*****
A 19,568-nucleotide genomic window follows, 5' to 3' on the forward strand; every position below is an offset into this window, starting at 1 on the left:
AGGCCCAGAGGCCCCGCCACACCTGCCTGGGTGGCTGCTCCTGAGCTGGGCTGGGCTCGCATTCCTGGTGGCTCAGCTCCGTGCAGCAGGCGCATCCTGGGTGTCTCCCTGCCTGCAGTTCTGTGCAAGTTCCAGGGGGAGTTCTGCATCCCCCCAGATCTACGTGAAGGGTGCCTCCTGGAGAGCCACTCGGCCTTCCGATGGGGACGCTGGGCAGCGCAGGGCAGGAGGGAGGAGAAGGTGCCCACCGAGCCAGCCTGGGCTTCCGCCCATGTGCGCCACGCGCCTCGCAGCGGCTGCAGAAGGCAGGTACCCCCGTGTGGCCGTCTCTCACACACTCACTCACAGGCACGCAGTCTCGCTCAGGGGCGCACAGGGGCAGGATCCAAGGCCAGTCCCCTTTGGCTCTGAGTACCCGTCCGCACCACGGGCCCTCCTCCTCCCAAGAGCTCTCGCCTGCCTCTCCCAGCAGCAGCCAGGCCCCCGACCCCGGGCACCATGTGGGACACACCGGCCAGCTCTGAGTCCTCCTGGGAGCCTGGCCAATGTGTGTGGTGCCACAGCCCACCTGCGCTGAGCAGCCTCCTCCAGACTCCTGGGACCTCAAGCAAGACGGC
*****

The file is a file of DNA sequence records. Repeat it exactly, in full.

A 19,568-nucleotide genomic window follows, 5' to 3' on the forward strand; every position below is an offset into this window, starting at 1 on the left:
AGGCCCAGAGGCCCCGCCACACCTGCCTGGGTGGCTGCTCCTGAGCTGGGCTGGGCTCGCATTCCTGGTGGCTCAGCTCCGTGCAGCAGGCGCATCCTGGGTGTCTCCCTGCCTGCAGTTCTGTGCAAGTTCCAGGGGGAGTTCTGCATCCCCCCAGATCTACGTGAAGGGTGCCTCCTGGAGAGCCACTCGGCCTTCCGATGGGGACGCTGGGCAGCGCAGGGCAGGAGGGAGGAGAAGGTGCCCACCGAGCCAGCCTGGGCTTCCGCCCATGTGCGCCACGCGCCTCGCAGCGGCTGCAGAAGGCAGGTACCCCCGTGTGGCCGTCTCTCACACACTCACTCACAGGCACGCAGTCTCGCTCAGGGGCGCACAGGGGCAGGATCCAAGGCCAGTCCCCTTTGGCTCTGAGTACCCGTCCGCACCACGGGCCCTCCTCCTCCCAAGAGCTCTCGCCTGCCTCTCCCAGCAGCAGCCAGGCCCCCGACCCCGGGCACCATGTGGGACACACCGGCCAGCTCTGAGTCCTCCTGGGAGCCTGGCCAATGTGTGTGGTGCCACAGCCCACCTGCGCTGAGCAGCCTCCTCCAGACTCCTGGGACCTCAAGCAAGACGGC